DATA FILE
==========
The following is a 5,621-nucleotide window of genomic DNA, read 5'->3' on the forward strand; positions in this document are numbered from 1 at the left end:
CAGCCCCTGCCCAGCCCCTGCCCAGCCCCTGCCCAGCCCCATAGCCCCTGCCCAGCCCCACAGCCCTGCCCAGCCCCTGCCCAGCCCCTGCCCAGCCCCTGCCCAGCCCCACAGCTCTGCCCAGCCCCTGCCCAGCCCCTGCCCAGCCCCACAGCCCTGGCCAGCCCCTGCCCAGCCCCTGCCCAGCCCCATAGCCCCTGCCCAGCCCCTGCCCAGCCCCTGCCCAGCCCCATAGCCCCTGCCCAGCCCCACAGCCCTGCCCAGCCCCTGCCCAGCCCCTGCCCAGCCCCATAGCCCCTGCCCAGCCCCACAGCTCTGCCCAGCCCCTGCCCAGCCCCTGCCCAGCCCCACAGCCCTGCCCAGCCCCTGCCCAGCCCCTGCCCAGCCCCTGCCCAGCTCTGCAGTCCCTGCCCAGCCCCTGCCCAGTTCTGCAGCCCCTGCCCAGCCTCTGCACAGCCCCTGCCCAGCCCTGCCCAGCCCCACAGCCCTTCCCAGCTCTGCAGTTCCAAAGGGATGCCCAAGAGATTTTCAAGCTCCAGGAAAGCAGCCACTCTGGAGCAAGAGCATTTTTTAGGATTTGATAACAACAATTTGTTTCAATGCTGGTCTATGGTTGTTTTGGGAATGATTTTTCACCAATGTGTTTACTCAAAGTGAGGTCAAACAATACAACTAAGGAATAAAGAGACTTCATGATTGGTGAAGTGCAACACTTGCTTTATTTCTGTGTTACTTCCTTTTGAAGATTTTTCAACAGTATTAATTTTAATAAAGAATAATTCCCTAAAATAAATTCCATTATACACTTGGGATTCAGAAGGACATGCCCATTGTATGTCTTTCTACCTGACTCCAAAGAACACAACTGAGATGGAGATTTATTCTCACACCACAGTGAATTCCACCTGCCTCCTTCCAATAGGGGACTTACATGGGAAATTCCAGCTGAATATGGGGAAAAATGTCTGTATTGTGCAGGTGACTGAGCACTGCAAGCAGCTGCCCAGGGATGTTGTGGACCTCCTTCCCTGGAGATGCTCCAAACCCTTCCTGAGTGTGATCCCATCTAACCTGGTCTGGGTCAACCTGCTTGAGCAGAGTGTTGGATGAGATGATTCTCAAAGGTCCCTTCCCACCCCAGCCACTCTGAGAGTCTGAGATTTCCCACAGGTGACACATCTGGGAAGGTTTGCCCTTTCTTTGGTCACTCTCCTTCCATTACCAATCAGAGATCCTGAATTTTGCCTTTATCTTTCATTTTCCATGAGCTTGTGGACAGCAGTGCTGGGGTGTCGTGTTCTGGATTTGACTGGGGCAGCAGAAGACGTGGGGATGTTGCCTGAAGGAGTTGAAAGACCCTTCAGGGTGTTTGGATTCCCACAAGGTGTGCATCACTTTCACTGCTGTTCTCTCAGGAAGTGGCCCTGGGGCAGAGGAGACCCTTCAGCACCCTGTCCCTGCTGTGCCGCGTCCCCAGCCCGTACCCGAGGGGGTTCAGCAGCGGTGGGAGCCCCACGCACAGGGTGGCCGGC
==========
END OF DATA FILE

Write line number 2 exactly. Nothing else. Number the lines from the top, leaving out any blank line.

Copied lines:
CAGCCCCTGCCCAGCCCCTGCCCAGCCCCTGCCCAGCCCCATAGCCCCTGCCCAGCCCCACAGCCCTGCCCAGCCCCTGCCCAGCCCCTGCCCAGCCCCTGCCCAGCCCCACAGCTCTGCCCAGCCCCTGCCCAGCCCCTGCCCAGCCCCACAGCCCTGGCCAGCCCCTGCCCAGCCCCTGCCCAGCCCCATAGCCCCTGCCCAGCCCCTGCCCAGCCCCTGCCCAGCCCCATAGCCCCTGCCCAGCCCCACAGCCCTGCCCAGCCCCTGCCCAGCCCCTGCCCAGCCCCATAGCCCCTGCCCAGCCCCACAGCTCTGCCCAGCCCCTGCCCAGCCCCTGCCCAGCCCCACAGCCCTGCCCAGCCCCTGCCCAGCCCCTGCCCAGCCCCTGCCCAGCTCTGCAGTCCCTGCCCAGCCCCTGCCCAGTTCTGCAGCCCCTGCCCAGCCTCTGCACAGCCCCTGCCCAGCCCTGCCCAGCCCCACAGCCCTTCCCAGCTCTGCAGTTCCAAAGGGATGCCCAAGAGATTTTCAAGCTCCAGGAAAGCAGCCACTCTGGAGCAAGAGCATTTTTTAGGATTTGATAACAACAATTTGTTTCAATGCTGGTCTATGGTTGTTTTGGGAATGATTTTTCACCAATGTGTTTACTCAAAGTGAGGTCAAACAATACAACTAAGGAATAAAGAGACTTCATGATTGGTGAAGTGCAACACTTGCTTTATTTCTGTGTTACTTCCTTTTGAAGATTTTTCAACAGTATTAATTTTAATAAAGAATAATTCCCTAAAATAAATTCCATTATACACTTGGGATTCAGAAGGACATGCCCATTGTATGTCTTTCTACCTGACTCCAAAGAACACAACTGAGATGGAGATTTATTCTCACACCACAGTGAATTCCACCTGCCTCCTTCCAATAGGGGACTTACATGGGAAATTCCAGCTGAATATGGGGAAAAATGTCTGTATTGTGCAGGTGACTGAGCACTGCAAGCAGCTGCCCAGGGATGTTGTGGACCTCCTTCCCTGGAGATGCTCCAAACCCTTCCTGAGTGTGATCCCATCTAACCTGGTCTGGGTCAACCTGCTTGAGCAGAGTGTTGGATGAGATGATTCTCAAAGGTCCCTTCCCACCCCAGCCACTCTGAGAGTCTGAGATTTCCCACAGGTGACACATCTGGGAAGGTTTGCCCTTTCTTTGGTCACTCTCCTTCCATTACCAATCAGAGATCCTGAATTTTGCCTTTATCTTTCATTTTCCATGAGCTTGTGGACAGCAGTGCTGGGGTGTCGTGTTCTGGATTTGACTGGGGCAGCAGAAGACGTGGGGATGTTGCCTGAAGGAGTTGAAAGACCCTTCAGGGTGTTTGGATTCCCACAAGGTGTGCATCACTTTCACTGCTGTTCTCTCAGGAAGTGGCCCTGGGGCAGAGGAGACCCTTCAGCACCCTGTCCCTGCTGTGCCGCGTCCCCAGCCCGTACCCGAGGGGGTTCAGCAGCGGTGGGAGCCCCACGCACAGGGTGGCCGGC